Tuesday, April 27, 2004


Bad blogger. Bad! Bad!

Sigh. More than twenty days since last I blogged. Dissertating (is that a verb?) has now become a full-time job. Oh, I will finish it; but this last chapter and a half is kicking my ass. I need that one last inspirational book to cross my desk and help push me to the finish line. I think I found it; $40 on Advanced Book Exchange.

We're working on a unit on utopias in my composition course, and I decided to introduce the question of biological determinants of self versus sociological determinants. I have several students who refuse to acknowledge that there are any biological determinants of self, though when I sit down to talk with them, they obviously do believe that there are biological determinants. But, once I call them on it, they backpedal and try to wriggle their way out of the ramifications of their comments.

I started discussing anti-depressants with a student, and she admitted that they did have an effect on depression, and from there we moved to talking about serotonin and such.

When I pointed out that the efficacy of drugs like Wellbutrin was evidence in support of biological determinants of human behavior, she started talking about depression as being a "creation" of the drug industry, a la Foucault, and condemned doctors for over-prescribing the drugs. I certainly agree with her on that count, but I also know many people for whom these drugs have been a lifesaver--literally.

The whole conversation went like this.

And it wasn't just with her. There were other students in the office as well, and we kept getting to the point where I needed to point out the ramifications of their thinking, and the reaction--across the board--was to deny those ramifications and let a predetermined ideological position take over.

They are supported in this, of course, by many of their home departments--sociology, anthropology--basically the bulk of the humanities and social sciences. And they refuse to consider ideas outside their home disciplines, even to the point of denying that these positions exist at all. Or, turning the positions into straw men, maintaining that the sciences still subscribe to Skinnerism.

If I had comments, I'd open them up. But I'm open to suggestions as to how to deal with this. Their minds are closed to ideas outside the humanities and social sciences. Their minds are closed to the ramifications of their own words--to the ramifications of the things they've observed through the simple act of living.

How do you deprogram students and get them to think outside the carefully constructed ideological box the modern university constructs for them?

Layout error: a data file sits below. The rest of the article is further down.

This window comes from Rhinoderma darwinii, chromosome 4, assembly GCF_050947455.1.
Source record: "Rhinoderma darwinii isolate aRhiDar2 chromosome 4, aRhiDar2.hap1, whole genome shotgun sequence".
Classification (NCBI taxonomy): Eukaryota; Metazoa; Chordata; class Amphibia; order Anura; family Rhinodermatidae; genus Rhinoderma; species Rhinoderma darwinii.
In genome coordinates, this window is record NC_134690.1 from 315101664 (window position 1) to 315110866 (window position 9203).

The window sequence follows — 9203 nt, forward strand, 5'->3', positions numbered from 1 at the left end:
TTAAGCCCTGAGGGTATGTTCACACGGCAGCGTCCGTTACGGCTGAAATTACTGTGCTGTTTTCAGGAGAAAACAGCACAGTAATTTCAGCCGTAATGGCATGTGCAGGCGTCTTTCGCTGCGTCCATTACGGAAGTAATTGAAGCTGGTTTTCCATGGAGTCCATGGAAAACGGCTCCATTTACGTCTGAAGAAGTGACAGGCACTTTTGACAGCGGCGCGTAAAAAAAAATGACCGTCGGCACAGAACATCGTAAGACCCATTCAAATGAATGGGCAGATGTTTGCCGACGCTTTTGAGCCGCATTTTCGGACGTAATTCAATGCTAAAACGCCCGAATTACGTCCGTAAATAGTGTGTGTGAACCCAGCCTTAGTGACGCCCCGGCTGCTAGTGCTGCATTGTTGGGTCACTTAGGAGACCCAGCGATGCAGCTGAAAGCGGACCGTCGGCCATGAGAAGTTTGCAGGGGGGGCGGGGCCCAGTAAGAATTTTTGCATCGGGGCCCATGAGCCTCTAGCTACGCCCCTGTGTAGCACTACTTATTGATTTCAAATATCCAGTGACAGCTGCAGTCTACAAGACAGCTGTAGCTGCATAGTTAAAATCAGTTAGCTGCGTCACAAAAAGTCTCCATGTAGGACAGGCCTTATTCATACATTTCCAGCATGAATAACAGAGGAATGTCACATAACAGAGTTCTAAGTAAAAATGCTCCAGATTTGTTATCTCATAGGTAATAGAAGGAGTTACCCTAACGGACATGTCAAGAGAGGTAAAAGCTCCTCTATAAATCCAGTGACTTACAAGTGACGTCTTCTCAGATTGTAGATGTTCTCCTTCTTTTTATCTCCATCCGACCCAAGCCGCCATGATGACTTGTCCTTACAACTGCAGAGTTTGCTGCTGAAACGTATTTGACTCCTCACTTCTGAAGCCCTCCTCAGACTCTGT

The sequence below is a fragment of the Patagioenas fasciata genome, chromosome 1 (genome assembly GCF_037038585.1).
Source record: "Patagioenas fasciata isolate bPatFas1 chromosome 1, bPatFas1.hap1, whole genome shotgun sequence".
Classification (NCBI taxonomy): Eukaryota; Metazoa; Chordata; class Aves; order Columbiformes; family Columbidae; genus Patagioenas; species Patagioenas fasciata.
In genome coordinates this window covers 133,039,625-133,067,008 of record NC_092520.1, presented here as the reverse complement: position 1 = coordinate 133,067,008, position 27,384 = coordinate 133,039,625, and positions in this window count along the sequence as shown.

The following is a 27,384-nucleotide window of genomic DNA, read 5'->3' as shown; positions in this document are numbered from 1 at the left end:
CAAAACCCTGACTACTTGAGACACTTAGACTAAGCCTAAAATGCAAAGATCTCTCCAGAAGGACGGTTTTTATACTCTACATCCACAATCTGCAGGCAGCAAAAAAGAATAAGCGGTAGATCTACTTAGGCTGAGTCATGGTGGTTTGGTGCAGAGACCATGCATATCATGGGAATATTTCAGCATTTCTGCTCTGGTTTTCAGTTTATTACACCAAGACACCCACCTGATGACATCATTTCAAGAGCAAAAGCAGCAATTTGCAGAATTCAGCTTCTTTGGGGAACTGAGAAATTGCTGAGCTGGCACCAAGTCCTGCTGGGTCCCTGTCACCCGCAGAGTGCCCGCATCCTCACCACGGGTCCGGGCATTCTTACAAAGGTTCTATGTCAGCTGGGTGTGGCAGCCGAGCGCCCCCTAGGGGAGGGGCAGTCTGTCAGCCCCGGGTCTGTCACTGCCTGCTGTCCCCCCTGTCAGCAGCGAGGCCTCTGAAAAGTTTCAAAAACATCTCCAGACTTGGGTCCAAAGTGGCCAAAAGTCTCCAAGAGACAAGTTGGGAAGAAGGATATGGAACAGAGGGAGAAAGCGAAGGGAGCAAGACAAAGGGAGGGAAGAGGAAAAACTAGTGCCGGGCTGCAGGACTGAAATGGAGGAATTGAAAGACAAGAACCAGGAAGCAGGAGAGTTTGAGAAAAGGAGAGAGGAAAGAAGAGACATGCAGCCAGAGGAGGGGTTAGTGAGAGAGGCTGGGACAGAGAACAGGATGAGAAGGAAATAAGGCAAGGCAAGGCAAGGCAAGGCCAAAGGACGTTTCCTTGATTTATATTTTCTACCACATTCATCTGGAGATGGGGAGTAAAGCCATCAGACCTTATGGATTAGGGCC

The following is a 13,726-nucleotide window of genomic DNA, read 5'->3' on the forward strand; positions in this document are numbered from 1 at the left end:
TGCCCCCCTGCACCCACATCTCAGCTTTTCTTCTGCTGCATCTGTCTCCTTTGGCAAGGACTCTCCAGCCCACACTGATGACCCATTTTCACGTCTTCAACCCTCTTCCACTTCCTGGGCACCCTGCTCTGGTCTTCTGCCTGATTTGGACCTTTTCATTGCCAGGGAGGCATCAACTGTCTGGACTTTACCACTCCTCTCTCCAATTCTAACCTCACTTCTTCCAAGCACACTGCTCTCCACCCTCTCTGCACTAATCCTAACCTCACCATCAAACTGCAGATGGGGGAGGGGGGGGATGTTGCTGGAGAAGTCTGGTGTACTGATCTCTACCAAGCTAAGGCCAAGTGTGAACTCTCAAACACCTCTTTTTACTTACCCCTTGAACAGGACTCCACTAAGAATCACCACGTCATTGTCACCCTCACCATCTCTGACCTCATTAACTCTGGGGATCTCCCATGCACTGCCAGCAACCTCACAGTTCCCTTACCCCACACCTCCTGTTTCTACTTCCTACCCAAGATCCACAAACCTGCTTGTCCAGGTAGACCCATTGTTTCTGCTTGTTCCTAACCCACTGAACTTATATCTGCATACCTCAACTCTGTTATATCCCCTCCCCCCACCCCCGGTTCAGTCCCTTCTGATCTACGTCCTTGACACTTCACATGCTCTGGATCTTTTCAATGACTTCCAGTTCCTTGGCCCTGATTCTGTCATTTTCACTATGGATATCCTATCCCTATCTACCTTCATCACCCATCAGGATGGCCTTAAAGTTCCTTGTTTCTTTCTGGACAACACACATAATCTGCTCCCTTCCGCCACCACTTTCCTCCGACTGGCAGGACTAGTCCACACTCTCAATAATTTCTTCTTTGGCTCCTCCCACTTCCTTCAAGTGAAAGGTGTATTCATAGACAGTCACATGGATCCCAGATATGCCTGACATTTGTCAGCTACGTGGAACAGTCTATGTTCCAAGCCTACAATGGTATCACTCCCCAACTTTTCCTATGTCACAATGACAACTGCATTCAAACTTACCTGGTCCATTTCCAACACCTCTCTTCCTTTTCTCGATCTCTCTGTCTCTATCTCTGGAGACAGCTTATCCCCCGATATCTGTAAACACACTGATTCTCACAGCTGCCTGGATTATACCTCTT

The email address, as always, is in the sidebar.

Monday, April 05, 2004


An Update on the "Theory Question" and the Academic Job Interview

A colleague recently informed me about a string of job candidates for a position in the English department at a prestigious West Coast university being rejected because of the dreaded theory question, the one the academic left insists does not exist.

Several candidates were in touch with one another at a graduate student conference (after all had gotten jobs elsewhere, and were willing to talk about the job search experience with some candor), and each told the others the same story--a job interview that ended when the theory question was answered "improperly", i.e. the candidate expressed reservations about theory.

The position did not advertise for someone who was a theorist, but was presented as a traditional, era-designated position.

Doubtless, this will be dismissed as mere heresay. But I trust the person from whom I received the information--someone I'm not about to out because a first-year assistant professor is just as vulnerable as a grad student--and the story is in keeping with other anecdotal evidence.

Frankly, there's a part of me that would like to make it a legal requirement that these interviews--which are often only a few steps removed from an interrogation--be taped, so that there is a record for all parties involved.

As for my own progress on the job market, that's something I'll address when I feel more comfortable divulging details that might allow a hostile audience to discern my identity, particularly after some recent experiences in the world of academia that have left me a bit unnerved. For now, I'll merely say that I will not be living in the same state come August.

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